They're two problems that go well beyond mere “tummy trouble.” Irritable Bowel Syndrome and Inflammatory Bowel Disease sound similar – and share some similar symptoms – but one can have far greater consequences. Here's the difference between the two.
Dr. Themos Dassopoulos is Medical Director of the Inflammatory Bowel Disease (IBD) Center at Baylor University Medical Center at Dallas.
Irritable Bowel Syndrome: "We estimate 15 percent of Americans, or even 20 percent, suffer from irritable bowel syndrome or IBS. It’s a chronic condition that affects people for almost their entire life span."
How serious is it? "If you find that you are in a situation that is stressful, and you get abdominal pain or a sudden urge to go to the bathroom; if you go to restaurants and you have to check out the location of the restroom; If you’re driving and you have a sudden attack of abdominal pain or urge to go to the bathroom again, that will affect your quality of life. But it’s not serious in the sense that it will cause complications such as colon cancer or anemia or it will decrease your life span for any reason.”
Why it affects women more than men: "Female hormones do affect gastrointestinal functions. They affect the way the gastrointestinal tract works. They affect also the way the nerves of the gastrointestinal tract sense what is going on."
It also affects more people 45 and younger: "It’s usually diagnosed in your teens, 20s or 30s. A typical history in a 20-year-old man or woman is they’ve had some tummy aches in their high school years, and then they go off to college and leave home, they’re under stress, they change their diet, and they’ll experience more abdominal pain or diarrhea or constipation or any combination thereof. However, these conditions can be diagnosed from your childhood and teens to your 80s."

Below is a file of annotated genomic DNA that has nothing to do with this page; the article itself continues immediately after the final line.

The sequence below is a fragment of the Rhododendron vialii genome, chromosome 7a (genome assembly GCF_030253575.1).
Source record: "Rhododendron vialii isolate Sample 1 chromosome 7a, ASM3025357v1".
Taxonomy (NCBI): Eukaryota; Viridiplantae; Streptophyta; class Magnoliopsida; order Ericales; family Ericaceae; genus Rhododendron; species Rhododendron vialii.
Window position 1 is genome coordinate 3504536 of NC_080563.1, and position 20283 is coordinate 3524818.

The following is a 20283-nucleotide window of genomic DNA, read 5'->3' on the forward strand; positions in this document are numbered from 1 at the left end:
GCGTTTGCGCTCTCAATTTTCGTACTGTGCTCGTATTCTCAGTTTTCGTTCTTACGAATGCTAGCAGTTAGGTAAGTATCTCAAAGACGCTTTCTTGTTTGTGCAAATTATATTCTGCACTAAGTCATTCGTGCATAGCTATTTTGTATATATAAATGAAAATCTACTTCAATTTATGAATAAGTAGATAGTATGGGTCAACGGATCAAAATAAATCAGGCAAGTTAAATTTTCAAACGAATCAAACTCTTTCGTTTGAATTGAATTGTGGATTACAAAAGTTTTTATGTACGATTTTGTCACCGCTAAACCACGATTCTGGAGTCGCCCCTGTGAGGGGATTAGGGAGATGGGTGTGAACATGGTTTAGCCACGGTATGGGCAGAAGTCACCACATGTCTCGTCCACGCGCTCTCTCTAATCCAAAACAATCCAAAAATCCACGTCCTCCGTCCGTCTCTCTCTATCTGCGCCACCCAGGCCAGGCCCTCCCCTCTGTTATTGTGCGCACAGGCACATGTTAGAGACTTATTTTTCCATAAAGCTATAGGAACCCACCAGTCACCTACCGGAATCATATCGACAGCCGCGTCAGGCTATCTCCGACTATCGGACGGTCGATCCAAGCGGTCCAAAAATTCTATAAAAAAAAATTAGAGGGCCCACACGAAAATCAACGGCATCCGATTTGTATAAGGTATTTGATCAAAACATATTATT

Why Inflammatory Bowel Disease (IBD) is far more serious: "What you have is actual inflammation. Ulcers, swelling, blood loss from the G-I tract from the small intestine and large intestine."
Two types of IBD: "Ulcerative colitis, as the name implies, affects only the colon. Crohn’s Disease can affect any part of the gastrointestinal tract from the mouth to the anus. Whenever you have colitis, which means chronic inflammation of the colon, that increases the risk of colon cancer."
The good news is: "We have made tremendous progress over the last 20 years in treating the inflammation on the colon. We not only improve the quality of life of the patient and prevent complications like anemia, diarrhea and malnutrition, we also reduce the risk of colon cancer because when you treat the underlying cause of the colon cancer – the chronic inflammation – you reduce the risk of colon cancer."
How to avoid either condition: "IBD: Live a healthy lifestyle. Follow a healthy, varied diet. Avoid unnecessary antibiotics, which can change the bacteria in out intestines. And avoiding smoking are the three main things we can do. IBS: Managing our stress and exercising."
Also: "A tummy ache here and there is no big deal. But if you develop rectal bleeding, weight loss, nausea and vomiting, fevers, night sweats and joint pain, mouth sores – this is a chronic illness you have to address."
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